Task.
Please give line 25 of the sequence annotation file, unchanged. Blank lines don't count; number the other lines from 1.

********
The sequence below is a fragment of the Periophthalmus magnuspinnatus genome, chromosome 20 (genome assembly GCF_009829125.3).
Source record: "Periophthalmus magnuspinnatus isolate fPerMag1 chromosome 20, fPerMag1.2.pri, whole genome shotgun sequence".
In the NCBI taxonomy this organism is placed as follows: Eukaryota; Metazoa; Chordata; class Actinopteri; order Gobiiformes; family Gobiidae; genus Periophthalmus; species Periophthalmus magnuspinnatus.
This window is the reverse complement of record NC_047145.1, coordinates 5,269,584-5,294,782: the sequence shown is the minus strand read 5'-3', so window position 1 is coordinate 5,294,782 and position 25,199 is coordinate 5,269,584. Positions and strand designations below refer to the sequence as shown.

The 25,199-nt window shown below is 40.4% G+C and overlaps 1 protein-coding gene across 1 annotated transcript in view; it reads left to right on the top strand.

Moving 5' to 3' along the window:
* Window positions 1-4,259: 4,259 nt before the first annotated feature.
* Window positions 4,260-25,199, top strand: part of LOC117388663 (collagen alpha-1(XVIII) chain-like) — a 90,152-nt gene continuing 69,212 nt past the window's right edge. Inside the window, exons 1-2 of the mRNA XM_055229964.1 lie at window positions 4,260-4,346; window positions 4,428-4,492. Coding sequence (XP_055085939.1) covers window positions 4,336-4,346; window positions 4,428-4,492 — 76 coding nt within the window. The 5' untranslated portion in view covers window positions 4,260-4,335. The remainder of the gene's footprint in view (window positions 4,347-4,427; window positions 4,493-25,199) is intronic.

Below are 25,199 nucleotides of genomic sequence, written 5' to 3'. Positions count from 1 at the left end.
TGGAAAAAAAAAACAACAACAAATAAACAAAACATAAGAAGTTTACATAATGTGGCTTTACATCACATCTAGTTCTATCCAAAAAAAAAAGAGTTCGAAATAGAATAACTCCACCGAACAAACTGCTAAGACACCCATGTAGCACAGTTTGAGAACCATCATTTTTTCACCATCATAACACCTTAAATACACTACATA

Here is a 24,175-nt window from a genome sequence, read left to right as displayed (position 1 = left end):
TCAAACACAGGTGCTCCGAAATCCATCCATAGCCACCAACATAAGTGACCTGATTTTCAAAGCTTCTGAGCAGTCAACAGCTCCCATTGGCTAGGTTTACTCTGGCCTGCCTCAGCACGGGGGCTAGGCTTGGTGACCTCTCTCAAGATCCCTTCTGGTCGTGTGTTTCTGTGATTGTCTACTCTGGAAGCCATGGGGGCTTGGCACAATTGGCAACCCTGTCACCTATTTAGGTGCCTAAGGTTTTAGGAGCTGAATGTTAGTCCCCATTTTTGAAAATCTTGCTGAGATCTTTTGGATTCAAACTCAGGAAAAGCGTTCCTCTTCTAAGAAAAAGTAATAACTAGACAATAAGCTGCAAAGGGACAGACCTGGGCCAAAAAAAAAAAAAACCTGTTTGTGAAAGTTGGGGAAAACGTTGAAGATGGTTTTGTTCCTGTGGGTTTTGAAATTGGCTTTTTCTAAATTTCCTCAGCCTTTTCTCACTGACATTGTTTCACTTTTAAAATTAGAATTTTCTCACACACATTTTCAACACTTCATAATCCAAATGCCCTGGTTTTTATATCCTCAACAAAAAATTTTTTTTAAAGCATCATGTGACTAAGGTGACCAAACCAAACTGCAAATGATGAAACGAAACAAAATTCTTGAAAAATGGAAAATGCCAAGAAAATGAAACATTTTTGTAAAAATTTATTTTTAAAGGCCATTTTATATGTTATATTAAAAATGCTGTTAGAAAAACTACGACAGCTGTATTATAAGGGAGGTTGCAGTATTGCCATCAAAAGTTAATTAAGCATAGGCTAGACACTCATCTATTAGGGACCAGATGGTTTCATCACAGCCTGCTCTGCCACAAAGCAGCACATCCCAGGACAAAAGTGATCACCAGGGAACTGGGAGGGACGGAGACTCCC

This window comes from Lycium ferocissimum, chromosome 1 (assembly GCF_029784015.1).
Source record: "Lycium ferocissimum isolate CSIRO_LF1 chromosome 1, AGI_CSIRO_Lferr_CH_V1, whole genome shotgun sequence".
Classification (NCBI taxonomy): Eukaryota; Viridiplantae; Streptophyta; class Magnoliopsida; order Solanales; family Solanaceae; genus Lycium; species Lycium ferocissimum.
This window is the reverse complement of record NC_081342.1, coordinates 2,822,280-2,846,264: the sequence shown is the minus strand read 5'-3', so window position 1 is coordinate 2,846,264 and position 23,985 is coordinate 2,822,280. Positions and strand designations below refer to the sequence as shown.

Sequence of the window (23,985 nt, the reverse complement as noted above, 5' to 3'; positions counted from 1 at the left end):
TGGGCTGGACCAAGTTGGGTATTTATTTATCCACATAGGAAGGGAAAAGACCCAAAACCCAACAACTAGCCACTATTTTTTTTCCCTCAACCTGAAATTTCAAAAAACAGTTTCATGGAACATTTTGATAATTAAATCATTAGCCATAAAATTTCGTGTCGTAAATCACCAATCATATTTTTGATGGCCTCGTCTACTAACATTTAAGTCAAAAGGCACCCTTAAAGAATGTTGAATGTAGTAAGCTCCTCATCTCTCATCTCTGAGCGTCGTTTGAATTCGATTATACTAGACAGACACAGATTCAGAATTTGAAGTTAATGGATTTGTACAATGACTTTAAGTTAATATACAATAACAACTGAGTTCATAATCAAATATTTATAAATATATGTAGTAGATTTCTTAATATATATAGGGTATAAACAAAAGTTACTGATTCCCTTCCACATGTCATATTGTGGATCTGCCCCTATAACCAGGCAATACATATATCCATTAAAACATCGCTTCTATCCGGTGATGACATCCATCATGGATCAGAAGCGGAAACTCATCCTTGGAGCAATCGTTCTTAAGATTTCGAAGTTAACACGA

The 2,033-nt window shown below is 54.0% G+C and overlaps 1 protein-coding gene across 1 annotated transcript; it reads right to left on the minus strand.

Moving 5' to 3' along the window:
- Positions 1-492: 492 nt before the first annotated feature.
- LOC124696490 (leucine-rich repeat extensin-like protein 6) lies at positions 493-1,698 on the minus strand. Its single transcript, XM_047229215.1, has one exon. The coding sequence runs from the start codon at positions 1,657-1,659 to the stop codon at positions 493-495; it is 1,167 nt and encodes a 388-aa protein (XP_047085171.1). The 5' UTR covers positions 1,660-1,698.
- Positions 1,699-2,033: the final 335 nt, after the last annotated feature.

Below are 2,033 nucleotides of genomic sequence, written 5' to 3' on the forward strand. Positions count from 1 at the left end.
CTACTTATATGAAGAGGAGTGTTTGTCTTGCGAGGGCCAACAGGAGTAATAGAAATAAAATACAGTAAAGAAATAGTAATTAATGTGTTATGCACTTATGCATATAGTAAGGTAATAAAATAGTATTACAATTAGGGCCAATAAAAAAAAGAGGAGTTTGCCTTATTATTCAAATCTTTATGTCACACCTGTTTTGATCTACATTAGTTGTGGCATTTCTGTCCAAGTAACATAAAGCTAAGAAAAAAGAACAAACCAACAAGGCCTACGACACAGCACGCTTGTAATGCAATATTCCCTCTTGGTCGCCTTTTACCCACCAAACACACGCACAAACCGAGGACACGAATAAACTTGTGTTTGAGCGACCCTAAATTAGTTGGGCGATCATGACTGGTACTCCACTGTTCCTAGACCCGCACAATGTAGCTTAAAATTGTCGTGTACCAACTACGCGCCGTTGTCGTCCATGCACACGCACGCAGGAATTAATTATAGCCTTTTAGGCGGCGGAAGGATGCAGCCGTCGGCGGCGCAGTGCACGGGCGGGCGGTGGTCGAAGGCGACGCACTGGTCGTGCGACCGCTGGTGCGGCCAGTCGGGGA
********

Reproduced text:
CTACTTATATGAAGAGGAGTGTTTGTCTTGCGAGGGCCAACAGGAGTAATAGAAATAAAATACAGTAAAGAAATAGTAATTAATGTGTTATGCACTTATGCATATAGTAAGGTAATAAAATAGTATTACAATTAGGGCCAATAAAAAAAAGAGGAGTTTGCCTTATTATTCAAATCTTTATGTCACACCTGTTTTGATCTACATTAGTTGTGGCATTTCTGTCCAAGTAACATAAAGCTAAGAAAAAAGAACAAACCAACAAGGCCTACGACACAGCACGCTTGTAATGCAATATTCCCTCTTGGTCGCCTTTTACCCACCAAACACACGCACAAACCGAGGACACGAATAAACTTGTGTTTGAGCGACCCTAAATTAGTTGGGCGATCATGACTGGTACTCCACTGTTCCTAGACCCGCACAATGTAGCTTAAAATTGTCGTGTACCAACTACGCGCCGTTGTCGTCCATGCACACGCACGCAGGAATTAATTATAGCCTTTTAGGCGGCGGAAGGATGCAGCCGTCGGCGGCGCAGTGCACGGGCGGGCGGTGGTCGAAGGCGACGCACTGGTCGTGCGACCGCTGGTGCGGCCAGTCGGGGA